The second thing to notice is that all but three of the counties shown voted for Barack Obama in 2012. Only Tarrant County (Fort Worth), Duval County (Jacksonville), and the aforementioned Maricopa County (Phoenix) voted for Mitt Romney in 2012. All the rest voted for Barack Obama, sometimes by very large margins. Washington DC tops the list at 91% support for Obama, with New York, San Francisco, Baltimore, and Philadelphia all supporting the Democratic ticket with more than 80% of the vote.
Incidentally, these are 5 of the seven smallest counties by area on the list and all the listed cities are coterminous with county in which they are listed. The sixth of these small counties is Suffolk County, where Boston makes up 86% of the county. Suffolk County, Massachusetts is the sixth most Democratic leaning county on the list, with 77% of the vote going to Barack Obama (in Mitt Romney’s ‘home state’ no less!). I also have data for the city of Boston specifically. Of the 289085 votes cast in Suffolk County (Boston, Chelsea, Winthrop, and Revere), 255021 ballots were cast in Boston, of which Barack Obama received 200,190 or 78.85% of the ballots cast. Better than the county as whole but not by much, and still under the 80% received by the Democratic candidate for president in the aforementioned cities. So, Boston is perhaps a little less liberal than one might imagine. I wish to return to this question in a second entry to follow this one.
On the other hand, Boston, along with Denver (the last of the seven ‘small’ counties, 73%), Los Angeles (69%), Chicago (74%), Detroit (73%), Seattle (69%), and San Jose (70%), are much more liberal than the rest of the cities on the list, and more liberal than the average of 66% for the entire group.
So, an initial comparison reveals that Boston is not at the top of the pro-Democratic cities in the most recent Presidential election. In fact, other cities in the Boston area (specifically, Cambridge, at over 86%) preferred Barack Obama even more than the city of Boston. I would like to examine the wider data for metropolitan areas in a future entry but for now I will drill down into the specifics of voting patterns in the city of Boston. In the next entry I will examine the Boston vote by neighborhood.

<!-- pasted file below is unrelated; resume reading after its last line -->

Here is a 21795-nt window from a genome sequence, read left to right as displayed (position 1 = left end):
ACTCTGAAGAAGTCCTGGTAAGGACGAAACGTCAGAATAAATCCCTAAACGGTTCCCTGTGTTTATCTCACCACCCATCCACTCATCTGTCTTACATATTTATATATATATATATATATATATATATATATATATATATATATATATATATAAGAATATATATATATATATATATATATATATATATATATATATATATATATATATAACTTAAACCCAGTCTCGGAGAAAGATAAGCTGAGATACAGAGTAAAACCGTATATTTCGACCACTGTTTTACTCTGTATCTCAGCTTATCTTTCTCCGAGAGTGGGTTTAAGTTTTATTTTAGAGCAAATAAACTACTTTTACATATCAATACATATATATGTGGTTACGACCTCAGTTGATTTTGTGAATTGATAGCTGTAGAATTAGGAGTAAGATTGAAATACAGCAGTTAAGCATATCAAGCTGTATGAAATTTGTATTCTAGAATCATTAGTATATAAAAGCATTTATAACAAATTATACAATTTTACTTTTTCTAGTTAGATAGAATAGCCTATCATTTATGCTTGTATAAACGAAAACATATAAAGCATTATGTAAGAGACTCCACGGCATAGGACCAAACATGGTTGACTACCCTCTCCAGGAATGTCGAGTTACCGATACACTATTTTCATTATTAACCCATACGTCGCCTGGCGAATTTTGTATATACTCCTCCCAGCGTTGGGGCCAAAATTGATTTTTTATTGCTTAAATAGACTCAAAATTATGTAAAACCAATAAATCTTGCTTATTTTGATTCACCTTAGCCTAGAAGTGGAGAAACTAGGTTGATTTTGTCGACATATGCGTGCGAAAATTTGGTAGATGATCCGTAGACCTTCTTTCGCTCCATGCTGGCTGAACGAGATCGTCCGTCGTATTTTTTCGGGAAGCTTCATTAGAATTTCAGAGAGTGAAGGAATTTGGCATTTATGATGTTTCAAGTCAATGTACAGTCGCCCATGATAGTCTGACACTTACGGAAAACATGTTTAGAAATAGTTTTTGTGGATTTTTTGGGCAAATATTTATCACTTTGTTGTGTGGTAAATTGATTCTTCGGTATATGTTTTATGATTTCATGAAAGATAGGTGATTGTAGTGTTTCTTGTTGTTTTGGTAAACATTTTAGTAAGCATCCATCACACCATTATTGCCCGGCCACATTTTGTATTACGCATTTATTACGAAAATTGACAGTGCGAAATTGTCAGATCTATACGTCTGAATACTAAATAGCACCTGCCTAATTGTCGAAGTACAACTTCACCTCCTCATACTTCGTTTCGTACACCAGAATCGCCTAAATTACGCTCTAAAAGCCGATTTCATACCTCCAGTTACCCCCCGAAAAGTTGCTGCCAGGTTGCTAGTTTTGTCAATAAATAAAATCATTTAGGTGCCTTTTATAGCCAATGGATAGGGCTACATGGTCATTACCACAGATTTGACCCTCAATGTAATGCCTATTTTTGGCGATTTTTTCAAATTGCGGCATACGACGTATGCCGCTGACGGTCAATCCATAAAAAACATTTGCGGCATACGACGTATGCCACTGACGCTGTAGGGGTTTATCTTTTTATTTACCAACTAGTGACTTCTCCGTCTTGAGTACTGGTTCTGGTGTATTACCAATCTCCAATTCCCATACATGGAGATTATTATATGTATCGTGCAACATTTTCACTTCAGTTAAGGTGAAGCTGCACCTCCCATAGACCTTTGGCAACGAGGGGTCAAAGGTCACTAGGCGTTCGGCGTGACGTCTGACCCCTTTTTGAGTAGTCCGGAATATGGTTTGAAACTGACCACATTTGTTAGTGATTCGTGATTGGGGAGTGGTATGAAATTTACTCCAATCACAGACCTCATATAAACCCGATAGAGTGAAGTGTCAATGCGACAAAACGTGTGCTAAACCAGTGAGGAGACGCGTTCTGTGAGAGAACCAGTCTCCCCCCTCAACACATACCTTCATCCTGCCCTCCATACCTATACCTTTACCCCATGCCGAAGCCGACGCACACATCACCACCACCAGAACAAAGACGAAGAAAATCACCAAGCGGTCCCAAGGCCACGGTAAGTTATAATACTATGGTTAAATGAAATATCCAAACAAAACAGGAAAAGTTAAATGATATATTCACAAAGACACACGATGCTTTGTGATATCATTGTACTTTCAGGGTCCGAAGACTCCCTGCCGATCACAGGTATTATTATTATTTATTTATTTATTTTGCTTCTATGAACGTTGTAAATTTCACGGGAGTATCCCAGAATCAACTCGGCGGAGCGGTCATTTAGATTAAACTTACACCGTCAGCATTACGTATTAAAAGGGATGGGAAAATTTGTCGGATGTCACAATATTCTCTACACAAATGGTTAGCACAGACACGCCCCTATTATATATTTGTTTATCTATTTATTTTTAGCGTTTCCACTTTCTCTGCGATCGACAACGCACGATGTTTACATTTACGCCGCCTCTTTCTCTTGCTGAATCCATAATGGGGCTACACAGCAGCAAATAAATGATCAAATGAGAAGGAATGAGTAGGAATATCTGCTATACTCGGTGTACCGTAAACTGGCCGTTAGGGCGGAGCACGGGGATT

*Incidentally, Miami (Dade County) went for Barack Obama with 61.6% of the vote and Atlanta (Fulton County) also gave its support to the Democratic nominee with 64.1% of the vote. Thus, of the 14 metropolitan areas in the United States with a population greater than 4 million, all but one of the counties in which the principal city is located (Maricopa, Phoenix) voted for Barack Obama. In fact, of the 43 metropolitan areas with more than 1.4 million inhabitants, besides the aforementioned Jacksonville (Duval) and Phoenix, only Salt Lake County, the county in which Salt Lake City, Utah is located, also voted for Mitt Romney (a Mormon who famously ran the Winter Olympics in Salt Lake City). One other point: although a bit hard to find, a more detailed analysis of Maricopa County (I will spare you the boring parts and cut to the chase) shows that in Phoenix proper (i.e. the City of Phoenix) Barack Obama received over 60% of the vote. In conclusion, Barack Obama won EVERY big city in the United States with the exception of Salt Lake City. Which raises a significant question: Are cities the vanguard of the future electorate or a distorted misrepresentation of the voting public? I will definitely come back to this question in future entries.